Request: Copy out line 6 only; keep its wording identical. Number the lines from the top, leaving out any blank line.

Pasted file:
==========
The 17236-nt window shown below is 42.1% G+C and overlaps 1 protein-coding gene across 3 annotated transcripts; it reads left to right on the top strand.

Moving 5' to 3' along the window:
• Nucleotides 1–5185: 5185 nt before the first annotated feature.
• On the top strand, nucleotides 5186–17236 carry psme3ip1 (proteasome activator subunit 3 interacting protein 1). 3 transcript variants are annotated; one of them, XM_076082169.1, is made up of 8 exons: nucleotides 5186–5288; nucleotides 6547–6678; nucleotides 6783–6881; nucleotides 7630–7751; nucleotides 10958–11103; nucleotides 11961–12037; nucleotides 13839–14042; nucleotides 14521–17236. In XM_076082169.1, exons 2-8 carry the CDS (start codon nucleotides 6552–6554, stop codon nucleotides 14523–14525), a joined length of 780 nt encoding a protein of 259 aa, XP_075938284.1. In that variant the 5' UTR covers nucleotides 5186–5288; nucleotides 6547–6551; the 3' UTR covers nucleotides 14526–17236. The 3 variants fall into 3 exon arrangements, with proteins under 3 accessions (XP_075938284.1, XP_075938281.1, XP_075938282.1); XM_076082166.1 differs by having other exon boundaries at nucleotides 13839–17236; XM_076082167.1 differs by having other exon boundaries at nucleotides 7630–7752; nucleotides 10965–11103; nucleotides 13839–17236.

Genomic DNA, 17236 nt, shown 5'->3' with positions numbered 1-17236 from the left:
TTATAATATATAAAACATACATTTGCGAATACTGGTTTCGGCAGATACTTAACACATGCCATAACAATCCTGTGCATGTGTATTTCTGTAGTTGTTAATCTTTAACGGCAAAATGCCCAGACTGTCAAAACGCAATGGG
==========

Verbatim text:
TTATAATATATAAAACATACATTTGCGAATACTGGTTTCGGCAGATACTTAACACATGCCATAACAATCCTGTGCATGTGTATTTCTGTAGTTGTTAATCTTTAACGGCAAAATGCCCAGACTGTCAAAACGCAATGGG